A few weeks ago Jeremy commented that he was waiting for his hair to turn brown again. He couldn’t figure out why it was turning grey. Somehow, even though I said I was bleaching his hair, he thought I was simply dying his hair blond then adding whatever colour we’d chosen, and that both dyes would eventually wash out.
He figured he’d just let the dye grow out but finally grew tired of having grey hair and asked if he could dye it again. I commented that I’d seen a bunch of hair dye in a local store and asked what colour he wanted, figuring he’d ask for brown. He wanted blue. I’d seen two there, dark blue and aqua. He immediately chose aqua because it sounded cool.
It looks good, albeit as dry as straw. The dry part can be fixed with some hair oil and/or conditioner, both of which Jeremy forgot to use when he was rinsing out his hair.
I had some dye on my arm afterwards and showed it to a couple of customers at work. I got one, “wow, that looks awesome” comment from a retired teacher. The rest all showed various expressions of shock. The last person stammered something about diversity and there being enough room for everyone in Canada, and that was when I gave up. Jeremy wasn’t dying his hair as any sort of statement. He dyed it because he’s 16 years old and thought the colour was pretty cool. Considering how tightly he’s wedged himself into the closet, he’d be horrified to think people are considering his hair dye to be a statement regarding sexual orientation or gender (the customer’s shocked mumbles weren’t exactly clear).
Then came Valentine’s Day. A day I’ve been fretting and worrying over. I usually give the kids a small container of chocolates but, this year, I grabbed something different for Jeremy. A bottle of red glittery nail polish…
I picked up toe dividers too because I didn’t think he’d want to paint his finger nails. The sticks in the foreground are flavoured honey (Jeremy loves honey). The hot chocolate in the background is so I’d have something to tell anyone who asked me what I got Jeremy for Valentine’s Day. Yes, people did ask.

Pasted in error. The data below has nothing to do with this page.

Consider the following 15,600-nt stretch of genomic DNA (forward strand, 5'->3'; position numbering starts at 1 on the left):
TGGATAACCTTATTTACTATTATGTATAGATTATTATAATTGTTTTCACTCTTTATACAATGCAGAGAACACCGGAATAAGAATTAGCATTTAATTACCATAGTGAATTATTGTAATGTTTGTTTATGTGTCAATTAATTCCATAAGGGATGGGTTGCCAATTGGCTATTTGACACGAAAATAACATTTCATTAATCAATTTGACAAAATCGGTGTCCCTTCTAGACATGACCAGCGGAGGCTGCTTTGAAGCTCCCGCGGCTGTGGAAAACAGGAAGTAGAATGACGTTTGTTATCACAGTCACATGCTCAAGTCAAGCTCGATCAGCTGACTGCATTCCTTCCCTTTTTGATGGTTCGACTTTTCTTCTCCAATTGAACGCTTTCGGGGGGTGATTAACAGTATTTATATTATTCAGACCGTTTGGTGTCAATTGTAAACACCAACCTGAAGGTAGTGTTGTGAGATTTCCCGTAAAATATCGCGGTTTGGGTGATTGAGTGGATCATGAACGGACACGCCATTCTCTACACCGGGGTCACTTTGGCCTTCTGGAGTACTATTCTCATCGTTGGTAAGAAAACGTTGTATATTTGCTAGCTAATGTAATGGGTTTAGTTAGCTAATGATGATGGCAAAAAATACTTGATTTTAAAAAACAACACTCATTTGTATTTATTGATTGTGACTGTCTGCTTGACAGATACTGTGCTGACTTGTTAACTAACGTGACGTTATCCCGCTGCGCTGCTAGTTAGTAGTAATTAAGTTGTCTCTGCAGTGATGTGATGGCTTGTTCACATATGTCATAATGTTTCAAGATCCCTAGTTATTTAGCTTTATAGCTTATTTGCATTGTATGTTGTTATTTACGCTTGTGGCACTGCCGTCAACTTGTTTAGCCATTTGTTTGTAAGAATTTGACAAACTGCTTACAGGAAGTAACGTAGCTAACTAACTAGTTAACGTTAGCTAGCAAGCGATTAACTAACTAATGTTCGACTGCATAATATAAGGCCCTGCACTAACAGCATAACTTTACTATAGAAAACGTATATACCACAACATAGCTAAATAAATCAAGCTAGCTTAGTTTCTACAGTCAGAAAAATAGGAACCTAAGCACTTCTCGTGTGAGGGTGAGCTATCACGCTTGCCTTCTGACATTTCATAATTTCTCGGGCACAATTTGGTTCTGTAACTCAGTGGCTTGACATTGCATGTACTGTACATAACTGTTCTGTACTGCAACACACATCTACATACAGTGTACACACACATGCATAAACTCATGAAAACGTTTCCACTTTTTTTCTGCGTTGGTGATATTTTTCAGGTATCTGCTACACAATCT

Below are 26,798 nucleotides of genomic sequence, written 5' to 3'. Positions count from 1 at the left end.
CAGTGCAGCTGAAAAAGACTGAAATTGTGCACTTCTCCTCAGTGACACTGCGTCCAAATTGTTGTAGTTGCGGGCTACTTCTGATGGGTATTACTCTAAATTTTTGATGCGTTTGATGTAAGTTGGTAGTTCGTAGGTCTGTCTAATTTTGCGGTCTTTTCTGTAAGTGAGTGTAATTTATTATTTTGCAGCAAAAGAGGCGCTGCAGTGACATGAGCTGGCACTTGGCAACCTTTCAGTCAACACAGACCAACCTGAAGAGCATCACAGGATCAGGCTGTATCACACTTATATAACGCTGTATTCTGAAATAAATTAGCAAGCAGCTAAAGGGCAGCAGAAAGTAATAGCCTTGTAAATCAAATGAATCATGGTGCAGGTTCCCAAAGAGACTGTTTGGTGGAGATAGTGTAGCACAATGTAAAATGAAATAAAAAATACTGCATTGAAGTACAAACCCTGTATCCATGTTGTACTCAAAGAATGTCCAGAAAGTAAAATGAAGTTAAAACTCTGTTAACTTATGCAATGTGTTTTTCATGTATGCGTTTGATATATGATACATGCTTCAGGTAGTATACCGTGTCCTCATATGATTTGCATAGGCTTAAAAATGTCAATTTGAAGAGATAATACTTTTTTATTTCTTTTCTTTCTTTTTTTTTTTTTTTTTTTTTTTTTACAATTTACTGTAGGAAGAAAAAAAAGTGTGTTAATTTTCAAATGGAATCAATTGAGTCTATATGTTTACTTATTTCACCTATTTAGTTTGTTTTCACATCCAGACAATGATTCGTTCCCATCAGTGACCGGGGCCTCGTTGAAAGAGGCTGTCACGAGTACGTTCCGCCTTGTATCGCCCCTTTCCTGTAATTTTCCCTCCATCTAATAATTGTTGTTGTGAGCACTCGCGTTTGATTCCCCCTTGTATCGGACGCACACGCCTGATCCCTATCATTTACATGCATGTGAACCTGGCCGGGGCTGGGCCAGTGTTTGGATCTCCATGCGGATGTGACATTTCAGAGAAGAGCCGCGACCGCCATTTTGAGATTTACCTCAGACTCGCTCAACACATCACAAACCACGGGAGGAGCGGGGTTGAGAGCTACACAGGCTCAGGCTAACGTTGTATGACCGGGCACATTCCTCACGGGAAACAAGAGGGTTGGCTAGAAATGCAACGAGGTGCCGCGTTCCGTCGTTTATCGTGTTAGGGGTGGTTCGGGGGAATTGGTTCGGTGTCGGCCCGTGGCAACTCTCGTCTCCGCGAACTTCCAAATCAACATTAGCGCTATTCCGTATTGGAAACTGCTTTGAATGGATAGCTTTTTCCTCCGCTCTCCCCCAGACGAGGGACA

We went out for dinner that night and, on the way home, Jeremy complained about the wind blowing his hair into his eyes. I assured him that his hair is almost long enough to tuck behind his ears then reminded him he’d just got it long enough to do that last year when he got it cut. And that he was already talking about getting it cut this summer. He better get used to hair falling into his eyes if he’s going to keep cutting his hair just as it gets long enough.
“Mom, I don’t want to cut my hair,” he replied. “I just don’t want to wait for my hair to grow out to its natural colour. It would be easier just to cut it all off.”
“Hon, why don’t you dye your hair brown?” I asked. He stared at me blankly. “Jeremy, there’s aisles of brown hair dye. When this blue fades, we can pick one close to your colour and dye it back.”
This was something he’d never thought about before. I love this kid but him and logic often only have a nodding acquaintance. If you want someone to help you think of a solar panel powered flying car that talks and might even run on wind power too, he’s your guy. If you anything logical, well that’s not usually Jeremy’s forte.
His sister Emma and her boyfriend came over for dinner last night. Before they arrived, Jeremy commented that he wanted her to paint his nails. The polish had disappeared by the time they walked in the door. I waited until afterwards to ask him where it went.
“I hid it inside the desk drawer,” he admitted.
I don’t know if he’ll ever use the nail polish but, at least I know he was happy getting it.